The game’s opening moments are about teaching you its combat system, but soon you’re free to explore the starting areas of this mysterious island, which Robin identifies as Waford, a new place in this universe. Naturally, it was shrouded in mystery because the crew had never been there and only Robin had heard of it, but this is where strange relics and artefacts are kept covered with symbols. The statue looks ancient.
I soon learned that these are appended to a new character created by A piece Eiichiro Oda’s creator named Lim. This character was introduced just before the introduction of Adio, another new Oda work. Lim identifies the Straw Hats as pirates, and before her introduction, she uses her uncanny powers to take the crew’s skills and powers and transform them into cubes that she scatters around the world. mysteriously. At this point, the soft level 40 characters I used to crush enemies with are now level 2 and their powerful skills are gone too. All I can do now is use my standard attacks, and I chuckle, watching enemies that previously took hundreds of damage can now take a few dozen.
It’s an interesting piece based on the typical “how do we make this strong group less powerful” formula commonly found in role-playing games, and I love that it’s incorporated directly into the story. It also makes collecting these cubes, which are the core of the story, interesting as with each successful quest can bring the prospect of a new cube and then some my previous skills and strength. I had to explore the Memory World to find more of these cubes. Although I can’t see how this world works, it seems to be some kind of portal that takes me to famous places from A piece history, like the aforementioned Alabasta.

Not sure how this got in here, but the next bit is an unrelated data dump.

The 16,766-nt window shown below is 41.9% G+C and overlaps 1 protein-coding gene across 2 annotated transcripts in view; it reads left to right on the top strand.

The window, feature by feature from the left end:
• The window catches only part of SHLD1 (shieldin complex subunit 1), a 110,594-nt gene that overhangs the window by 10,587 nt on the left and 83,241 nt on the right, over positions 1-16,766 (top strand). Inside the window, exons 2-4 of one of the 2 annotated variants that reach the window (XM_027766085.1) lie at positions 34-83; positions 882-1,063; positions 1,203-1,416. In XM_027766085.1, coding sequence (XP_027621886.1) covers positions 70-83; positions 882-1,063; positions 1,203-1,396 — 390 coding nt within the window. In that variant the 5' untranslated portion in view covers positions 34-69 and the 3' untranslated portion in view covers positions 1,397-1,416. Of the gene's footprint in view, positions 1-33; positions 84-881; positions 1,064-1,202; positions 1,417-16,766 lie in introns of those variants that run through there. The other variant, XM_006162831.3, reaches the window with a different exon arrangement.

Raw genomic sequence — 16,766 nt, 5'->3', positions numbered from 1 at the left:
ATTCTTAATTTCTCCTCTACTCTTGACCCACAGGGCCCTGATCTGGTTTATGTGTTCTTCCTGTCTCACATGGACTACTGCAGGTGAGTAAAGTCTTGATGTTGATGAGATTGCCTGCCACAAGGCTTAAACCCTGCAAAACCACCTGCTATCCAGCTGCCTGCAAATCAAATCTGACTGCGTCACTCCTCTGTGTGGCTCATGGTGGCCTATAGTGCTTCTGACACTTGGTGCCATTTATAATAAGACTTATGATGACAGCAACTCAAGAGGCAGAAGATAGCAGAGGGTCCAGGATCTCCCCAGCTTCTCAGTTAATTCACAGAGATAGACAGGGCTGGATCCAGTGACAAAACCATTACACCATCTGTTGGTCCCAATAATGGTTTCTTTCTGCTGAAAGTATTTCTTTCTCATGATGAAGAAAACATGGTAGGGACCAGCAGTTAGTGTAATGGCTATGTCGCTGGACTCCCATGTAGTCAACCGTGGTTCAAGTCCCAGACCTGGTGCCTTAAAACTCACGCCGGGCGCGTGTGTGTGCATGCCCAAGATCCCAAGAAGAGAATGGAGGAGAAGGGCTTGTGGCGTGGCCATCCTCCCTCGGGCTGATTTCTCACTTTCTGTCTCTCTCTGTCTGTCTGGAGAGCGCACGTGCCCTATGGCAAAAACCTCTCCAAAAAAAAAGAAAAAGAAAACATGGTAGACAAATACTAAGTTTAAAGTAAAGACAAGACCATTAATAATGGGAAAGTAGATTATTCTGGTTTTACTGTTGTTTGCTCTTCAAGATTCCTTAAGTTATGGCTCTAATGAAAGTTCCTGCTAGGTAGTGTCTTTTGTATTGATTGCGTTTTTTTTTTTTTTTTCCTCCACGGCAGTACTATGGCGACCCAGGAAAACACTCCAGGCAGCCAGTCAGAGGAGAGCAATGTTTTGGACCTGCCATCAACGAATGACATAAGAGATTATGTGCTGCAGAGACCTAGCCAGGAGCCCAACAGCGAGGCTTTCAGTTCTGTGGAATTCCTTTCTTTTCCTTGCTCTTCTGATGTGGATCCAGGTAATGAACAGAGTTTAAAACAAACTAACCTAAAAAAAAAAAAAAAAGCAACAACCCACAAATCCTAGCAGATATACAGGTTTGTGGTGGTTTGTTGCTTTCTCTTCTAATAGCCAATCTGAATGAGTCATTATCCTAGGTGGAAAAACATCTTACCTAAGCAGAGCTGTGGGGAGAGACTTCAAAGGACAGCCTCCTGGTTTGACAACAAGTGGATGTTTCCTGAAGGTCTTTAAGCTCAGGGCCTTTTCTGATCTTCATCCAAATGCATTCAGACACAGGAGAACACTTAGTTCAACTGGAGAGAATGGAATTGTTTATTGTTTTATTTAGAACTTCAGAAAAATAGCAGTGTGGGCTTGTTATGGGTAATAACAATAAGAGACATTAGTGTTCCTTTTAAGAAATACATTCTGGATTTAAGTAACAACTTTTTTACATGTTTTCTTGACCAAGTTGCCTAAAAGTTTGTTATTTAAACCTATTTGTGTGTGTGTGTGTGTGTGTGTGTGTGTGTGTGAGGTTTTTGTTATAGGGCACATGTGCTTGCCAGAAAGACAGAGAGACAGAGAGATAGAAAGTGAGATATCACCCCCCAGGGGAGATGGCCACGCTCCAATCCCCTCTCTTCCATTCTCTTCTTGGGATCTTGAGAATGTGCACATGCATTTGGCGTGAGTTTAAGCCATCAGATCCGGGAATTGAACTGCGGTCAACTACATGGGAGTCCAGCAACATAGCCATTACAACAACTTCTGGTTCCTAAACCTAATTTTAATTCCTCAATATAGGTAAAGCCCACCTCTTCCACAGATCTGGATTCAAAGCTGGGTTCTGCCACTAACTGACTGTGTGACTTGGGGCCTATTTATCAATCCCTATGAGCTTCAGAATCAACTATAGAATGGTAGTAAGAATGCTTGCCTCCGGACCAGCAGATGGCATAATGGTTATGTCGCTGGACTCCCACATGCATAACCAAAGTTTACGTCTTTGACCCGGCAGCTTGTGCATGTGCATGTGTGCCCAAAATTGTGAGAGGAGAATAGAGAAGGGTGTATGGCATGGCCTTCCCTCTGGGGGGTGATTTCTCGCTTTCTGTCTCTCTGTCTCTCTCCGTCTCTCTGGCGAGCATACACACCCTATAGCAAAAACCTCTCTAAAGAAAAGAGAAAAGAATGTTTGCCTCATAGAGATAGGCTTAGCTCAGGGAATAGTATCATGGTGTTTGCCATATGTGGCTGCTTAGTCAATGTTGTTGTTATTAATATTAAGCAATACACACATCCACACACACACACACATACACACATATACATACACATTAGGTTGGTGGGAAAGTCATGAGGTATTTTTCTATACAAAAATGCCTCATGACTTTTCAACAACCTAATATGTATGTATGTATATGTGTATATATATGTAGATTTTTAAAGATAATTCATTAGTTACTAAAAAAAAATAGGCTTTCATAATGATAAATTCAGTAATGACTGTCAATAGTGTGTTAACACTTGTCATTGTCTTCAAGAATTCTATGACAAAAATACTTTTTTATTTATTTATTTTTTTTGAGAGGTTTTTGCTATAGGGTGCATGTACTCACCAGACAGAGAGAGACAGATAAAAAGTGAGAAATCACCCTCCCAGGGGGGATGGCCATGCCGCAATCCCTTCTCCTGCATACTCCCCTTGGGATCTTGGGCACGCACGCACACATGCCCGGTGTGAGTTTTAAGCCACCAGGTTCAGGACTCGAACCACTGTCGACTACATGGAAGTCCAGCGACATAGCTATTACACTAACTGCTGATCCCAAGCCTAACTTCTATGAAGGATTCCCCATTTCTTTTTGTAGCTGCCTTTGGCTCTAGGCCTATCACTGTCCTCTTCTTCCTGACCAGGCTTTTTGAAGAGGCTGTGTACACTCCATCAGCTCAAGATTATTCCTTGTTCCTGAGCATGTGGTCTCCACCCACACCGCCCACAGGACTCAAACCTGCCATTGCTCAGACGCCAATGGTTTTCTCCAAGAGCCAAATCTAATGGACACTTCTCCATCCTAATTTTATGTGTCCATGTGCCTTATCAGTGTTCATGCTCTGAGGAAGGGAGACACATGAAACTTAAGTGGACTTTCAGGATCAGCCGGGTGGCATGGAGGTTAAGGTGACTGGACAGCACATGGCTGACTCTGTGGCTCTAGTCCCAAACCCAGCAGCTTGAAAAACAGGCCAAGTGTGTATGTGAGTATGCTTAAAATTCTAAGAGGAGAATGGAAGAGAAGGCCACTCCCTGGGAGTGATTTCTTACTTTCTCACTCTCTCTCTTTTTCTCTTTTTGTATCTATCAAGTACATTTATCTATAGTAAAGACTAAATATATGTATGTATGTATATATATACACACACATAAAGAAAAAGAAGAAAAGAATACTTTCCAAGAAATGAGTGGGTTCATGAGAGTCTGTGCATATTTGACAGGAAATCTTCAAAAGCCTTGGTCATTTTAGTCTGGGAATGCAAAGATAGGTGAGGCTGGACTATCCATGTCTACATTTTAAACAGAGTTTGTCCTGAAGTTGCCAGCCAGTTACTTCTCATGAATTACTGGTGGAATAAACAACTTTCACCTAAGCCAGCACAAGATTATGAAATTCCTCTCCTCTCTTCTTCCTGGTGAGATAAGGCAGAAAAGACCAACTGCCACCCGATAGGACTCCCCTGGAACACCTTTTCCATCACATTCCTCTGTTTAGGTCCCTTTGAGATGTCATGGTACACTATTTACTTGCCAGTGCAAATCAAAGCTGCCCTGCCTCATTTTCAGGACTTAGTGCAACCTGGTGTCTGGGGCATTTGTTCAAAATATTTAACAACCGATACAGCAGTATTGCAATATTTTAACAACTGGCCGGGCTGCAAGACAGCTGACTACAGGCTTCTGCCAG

Lim draws on the Straw Hats’ powers because she fears they are criminal pirates, the kind she has problems with, but she soon discovers that they are “good” pirates and regrets it what she did, informing them of what they needed to do to solve the problem. back to their old self. Enter the world of memories.
In Alabasta, I do some standard quests – defeat an enemy holding a quest item, return it to this person, collect some ingredients so crew chef Sanji can cook delicious soup for locals, etc. Individual goals aren’t the most exciting, but looking at the beautifully rendered Odyssey world should make it easy. The ability to control different crew members at different times also makes things interesting. Some players might disagree with the 3D aspect of the game, but it worked for me, as did the quirky yet fancy visual style. It runs fine, too.
The extra content in Odyssey is nothing groundbreaking, although I have to admit that I only learned about it during practice. But I don’t necessarily need it to be a breakout, and so is the golden road. Odyssey is the first A piece This massive turn-based RPG breaks the mold of typical anime games going the way of 2D or 3D combat or action, and that alone is refreshing.
Even with my relatively little A piece knowledge, it’s easy to see how much care has been taken by developer ILCA to bring this franchise into RPG territory. Whether it becomes a hit in the fandom remains to be seen, and the same goes for how authentic it is. A piece as an Odyssey franchise is. But if my two hours of practice proves anything, it’s that Odyssey is shaping up to be a unique and fun JRPG, and a player should keep an eye on, A piece fans or not.